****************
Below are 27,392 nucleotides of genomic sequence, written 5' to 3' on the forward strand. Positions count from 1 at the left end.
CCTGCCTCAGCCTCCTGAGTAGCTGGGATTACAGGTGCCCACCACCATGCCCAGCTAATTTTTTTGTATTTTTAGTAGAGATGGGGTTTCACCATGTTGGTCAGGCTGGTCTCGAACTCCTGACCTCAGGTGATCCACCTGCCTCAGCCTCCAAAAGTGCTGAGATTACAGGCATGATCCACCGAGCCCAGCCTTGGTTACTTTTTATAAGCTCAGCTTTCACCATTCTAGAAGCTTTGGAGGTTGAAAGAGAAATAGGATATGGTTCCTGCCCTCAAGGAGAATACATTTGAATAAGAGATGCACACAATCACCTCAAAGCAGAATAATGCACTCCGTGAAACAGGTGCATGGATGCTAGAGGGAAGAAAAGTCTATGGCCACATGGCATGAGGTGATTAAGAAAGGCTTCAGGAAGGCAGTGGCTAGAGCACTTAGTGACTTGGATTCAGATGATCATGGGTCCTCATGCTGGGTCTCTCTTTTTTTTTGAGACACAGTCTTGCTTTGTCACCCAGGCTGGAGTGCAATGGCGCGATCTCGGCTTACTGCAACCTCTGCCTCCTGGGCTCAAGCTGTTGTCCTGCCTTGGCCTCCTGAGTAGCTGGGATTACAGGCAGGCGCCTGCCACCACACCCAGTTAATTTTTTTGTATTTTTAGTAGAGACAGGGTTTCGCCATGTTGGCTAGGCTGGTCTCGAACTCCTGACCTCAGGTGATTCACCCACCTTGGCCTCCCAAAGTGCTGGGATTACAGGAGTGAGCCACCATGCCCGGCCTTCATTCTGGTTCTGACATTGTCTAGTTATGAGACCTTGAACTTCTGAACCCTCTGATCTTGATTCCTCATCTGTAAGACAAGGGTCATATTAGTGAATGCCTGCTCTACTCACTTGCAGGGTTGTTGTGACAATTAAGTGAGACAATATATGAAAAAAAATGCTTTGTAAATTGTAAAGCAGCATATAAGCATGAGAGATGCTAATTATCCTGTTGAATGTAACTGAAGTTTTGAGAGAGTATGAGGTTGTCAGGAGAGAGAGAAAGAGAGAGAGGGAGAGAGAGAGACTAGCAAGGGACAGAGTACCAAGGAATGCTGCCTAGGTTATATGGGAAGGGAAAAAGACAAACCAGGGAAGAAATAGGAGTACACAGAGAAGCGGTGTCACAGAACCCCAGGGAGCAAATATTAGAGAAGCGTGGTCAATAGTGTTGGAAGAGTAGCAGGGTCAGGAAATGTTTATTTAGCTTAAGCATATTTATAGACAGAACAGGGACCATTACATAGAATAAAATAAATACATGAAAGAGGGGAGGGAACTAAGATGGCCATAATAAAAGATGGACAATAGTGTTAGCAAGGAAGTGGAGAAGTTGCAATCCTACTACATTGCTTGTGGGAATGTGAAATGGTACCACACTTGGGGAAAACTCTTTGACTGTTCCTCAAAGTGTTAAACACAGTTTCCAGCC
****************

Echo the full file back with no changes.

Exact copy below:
Below are 27,392 nucleotides of genomic sequence, written 5' to 3' on the forward strand. Positions count from 1 at the left end.
CCTGCCTCAGCCTCCTGAGTAGCTGGGATTACAGGTGCCCACCACCATGCCCAGCTAATTTTTTTGTATTTTTAGTAGAGATGGGGTTTCACCATGTTGGTCAGGCTGGTCTCGAACTCCTGACCTCAGGTGATCCACCTGCCTCAGCCTCCAAAAGTGCTGAGATTACAGGCATGATCCACCGAGCCCAGCCTTGGTTACTTTTTATAAGCTCAGCTTTCACCATTCTAGAAGCTTTGGAGGTTGAAAGAGAAATAGGATATGGTTCCTGCCCTCAAGGAGAATACATTTGAATAAGAGATGCACACAATCACCTCAAAGCAGAATAATGCACTCCGTGAAACAGGTGCATGGATGCTAGAGGGAAGAAAAGTCTATGGCCACATGGCATGAGGTGATTAAGAAAGGCTTCAGGAAGGCAGTGGCTAGAGCACTTAGTGACTTGGATTCAGATGATCATGGGTCCTCATGCTGGGTCTCTCTTTTTTTTTGAGACACAGTCTTGCTTTGTCACCCAGGCTGGAGTGCAATGGCGCGATCTCGGCTTACTGCAACCTCTGCCTCCTGGGCTCAAGCTGTTGTCCTGCCTTGGCCTCCTGAGTAGCTGGGATTACAGGCAGGCGCCTGCCACCACACCCAGTTAATTTTTTTGTATTTTTAGTAGAGACAGGGTTTCGCCATGTTGGCTAGGCTGGTCTCGAACTCCTGACCTCAGGTGATTCACCCACCTTGGCCTCCCAAAGTGCTGGGATTACAGGAGTGAGCCACCATGCCCGGCCTTCATTCTGGTTCTGACATTGTCTAGTTATGAGACCTTGAACTTCTGAACCCTCTGATCTTGATTCCTCATCTGTAAGACAAGGGTCATATTAGTGAATGCCTGCTCTACTCACTTGCAGGGTTGTTGTGACAATTAAGTGAGACAATATATGAAAAAAAATGCTTTGTAAATTGTAAAGCAGCATATAAGCATGAGAGATGCTAATTATCCTGTTGAATGTAACTGAAGTTTTGAGAGAGTATGAGGTTGTCAGGAGAGAGAGAAAGAGAGAGAGGGAGAGAGAGAGACTAGCAAGGGACAGAGTACCAAGGAATGCTGCCTAGGTTATATGGGAAGGGAAAAAGACAAACCAGGGAAGAAATAGGAGTACACAGAGAAGCGGTGTCACAGAACCCCAGGGAGCAAATATTAGAGAAGCGTGGTCAATAGTGTTGGAAGAGTAGCAGGGTCAGGAAATGTTTATTTAGCTTAAGCATATTTATAGACAGAACAGGGACCATTACATAGAATAAAATAAATACATGAAAGAGGGGAGGGAACTAAGATGGCCATAATAAAAGATGGACAATAGTGTTAGCAAGGAAGTGGAGAAGTTGCAATCCTACTACATTGCTTGTGGGAATGTGAAATGGTACCACACTTGGGGAAAACTCTTTGACTGTTCCTCAAAGTGTTAAACACAGTTTCCAGCC